The Hawk Conservancy Trust’s story all starts with Reg Smith, the son of a butcher, born and bred in Andover. His lifetime ambition was to become a farmer and in 1952, with the help of his father, Tom, he bought Sarson Farm which, little known to Reg at the time, would become the site of the Hawk Conservancy Trust.
Reg married Hilary in 1956 and together they ran the farm, keeping cows, pigs and turkeys, while growing fruit and vegetables which they sold at Andover market. They regularly took in young and orphaned animals and appeared with them on various television programmes.
It was an appearance on BBC’s Blue Peter in the early 1960s that would change the course of Reg and Hilary’s farm forever. After an interview about their albino badger, the presenter suggested people visit their farm near Andover, which they promptly did!
Hundreds of people arrived at the farm wanting to see the animals so Reg and Hilary decided to sell part of it to raise money to open a zoo. In 1966, they opened Weyhill Zoo, specialising in European species of wildlife including wolves, bears and birds of prey.
It was the birds of prey that captured the heart of Reg and Hilary’s youngest son, Ashley, and together they trained some of the birds before demonstrating their first public flying display in 1975. It was a huge success. Around this time, Reg also played a key role in the formation of the Zoo Licensing Act, which set standards for the way animals should be cared for in captivity.
Unfortunately, by the late 1970s, Reg’s passion for European wildlife was not being shared by the general public, who wanted to see bigger and more exotic animal species such as elephants. However, Ashley’s passion for birds of prey was stronger than ever and, as a family, they decided that the time was right to specialise in one group of species. With this change, in 1980-1981, the park changed its name to The Hawk Conservancy.
Over the next few years, as the collection of raptors steadily grew, the care of injured wildlife continued, although there was now an emphasis on raptors, which still spent most of their time in the farmhouse. The Trust started to become involved with conservation breeding programmes and was one of the first collections to breed a variety of raptor species.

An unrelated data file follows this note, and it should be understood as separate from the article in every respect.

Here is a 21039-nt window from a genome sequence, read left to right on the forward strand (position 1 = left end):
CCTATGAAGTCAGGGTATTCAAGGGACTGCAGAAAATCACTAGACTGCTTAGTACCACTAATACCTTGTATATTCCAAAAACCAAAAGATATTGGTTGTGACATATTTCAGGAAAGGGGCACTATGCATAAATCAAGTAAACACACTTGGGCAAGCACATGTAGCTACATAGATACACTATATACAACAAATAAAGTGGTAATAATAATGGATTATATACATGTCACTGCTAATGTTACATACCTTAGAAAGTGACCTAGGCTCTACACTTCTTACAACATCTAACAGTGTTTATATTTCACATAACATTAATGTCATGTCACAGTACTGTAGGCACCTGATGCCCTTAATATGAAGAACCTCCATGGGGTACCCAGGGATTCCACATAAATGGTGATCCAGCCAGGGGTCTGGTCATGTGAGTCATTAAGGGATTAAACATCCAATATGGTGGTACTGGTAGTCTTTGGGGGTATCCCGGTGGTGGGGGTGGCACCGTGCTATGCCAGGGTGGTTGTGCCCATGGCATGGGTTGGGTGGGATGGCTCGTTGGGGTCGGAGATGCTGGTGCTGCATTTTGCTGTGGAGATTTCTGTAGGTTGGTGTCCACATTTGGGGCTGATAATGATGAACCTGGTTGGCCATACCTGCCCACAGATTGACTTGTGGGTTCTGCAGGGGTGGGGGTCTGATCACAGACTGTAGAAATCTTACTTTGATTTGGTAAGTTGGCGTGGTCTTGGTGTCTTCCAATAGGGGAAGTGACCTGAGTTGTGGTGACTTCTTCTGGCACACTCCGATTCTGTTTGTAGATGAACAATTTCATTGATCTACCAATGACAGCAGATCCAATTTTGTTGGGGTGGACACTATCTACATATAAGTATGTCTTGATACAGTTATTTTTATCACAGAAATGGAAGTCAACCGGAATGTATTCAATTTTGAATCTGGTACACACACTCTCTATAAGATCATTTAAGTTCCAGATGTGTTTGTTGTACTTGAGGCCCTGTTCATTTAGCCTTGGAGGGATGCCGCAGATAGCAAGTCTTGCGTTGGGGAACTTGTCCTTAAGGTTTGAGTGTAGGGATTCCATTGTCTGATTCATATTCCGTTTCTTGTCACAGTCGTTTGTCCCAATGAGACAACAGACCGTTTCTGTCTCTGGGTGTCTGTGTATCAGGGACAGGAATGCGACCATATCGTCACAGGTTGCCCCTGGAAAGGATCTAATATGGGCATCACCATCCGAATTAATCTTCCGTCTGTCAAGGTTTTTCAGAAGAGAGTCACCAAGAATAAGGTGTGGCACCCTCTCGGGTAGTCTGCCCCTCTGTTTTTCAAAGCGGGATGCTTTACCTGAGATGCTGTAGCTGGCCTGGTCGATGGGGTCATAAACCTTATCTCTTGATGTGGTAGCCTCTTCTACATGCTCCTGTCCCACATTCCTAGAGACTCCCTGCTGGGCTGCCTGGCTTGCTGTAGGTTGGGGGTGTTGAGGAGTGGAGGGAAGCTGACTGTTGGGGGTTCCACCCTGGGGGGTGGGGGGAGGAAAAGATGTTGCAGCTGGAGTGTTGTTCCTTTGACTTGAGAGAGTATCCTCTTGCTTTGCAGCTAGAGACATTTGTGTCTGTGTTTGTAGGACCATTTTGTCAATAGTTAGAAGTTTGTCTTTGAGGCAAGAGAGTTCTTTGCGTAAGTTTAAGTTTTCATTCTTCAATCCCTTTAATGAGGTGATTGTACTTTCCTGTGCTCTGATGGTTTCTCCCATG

The Hawk Conservancy’s birds were in great demand for TV and film work and Ashley travelled to film studios all over the country. Some of the work included a James Bond film, pop videos and several TV commercials. Ashley and his birds met Prince Charles and Princess Diana at an exhibition and many of the birds were featured on natural history programmes including David Attenborough’s The Life of Birds.
In 1995, Reg was able to buy back the seven acres of land he’d sold to finance Weyhill Zoo. Sadly, Reg passed away that year but, as a tribute to him, Ashley and Hilary converted that land from arable farmland back into a beautiful chalk downland wildflower meadow where the spectacular Valley Of The Eagles display is flown today.
In the late 1990s and early 2000s, the Hawk Conservancy Trust won awards as both a visitor attraction and a conservation organisation.
A fundraising appeal raised enough money over three years to build a state-of-the-art bird of prey hospital. Opened by the Duke of Gloucester, this facility provides specialist care and treatment for up to 200 sick, injured or orphaned raptors brought to the Trust annually. The hospital was built in recognition of the care and dedication Hilary had given to wildlife for more than 40 years, the hospital, known originally as ‘Hilary’s Hospital’ was a fitting memorial after her sad death in 2006.
In 2002, the Hawk Conservancy Trust was formed to take responsibility for rehabilitation, conservation and research activities. Three years later the Trust assumed full responsibility for the entire operational setting, including education.
Today, the Trust continues Reg and Hilary’s conservation work on a global scale. By working with many organisations and conservation groups across the world, we are able to deliver conservation, education, rehabilitation and research programmes and generate awareness for birds of prey, their habitats and the problems they face. This includes projects such as the Raptor Nest Box and Red Kite reintroduction projects in the UK through to the International Vulture Programme in southern Africa and south Asia.
None of this would be possible without the support of the many thousands of visitors who visit the Trust every year. As a charity, membership, entrance and support fees are a vital method of funding all the work at the Trust. Volunteers and staff work tirelessly to ensure that the vital work which began from humble beginnings more than 50 years ago, continues for many more years to come.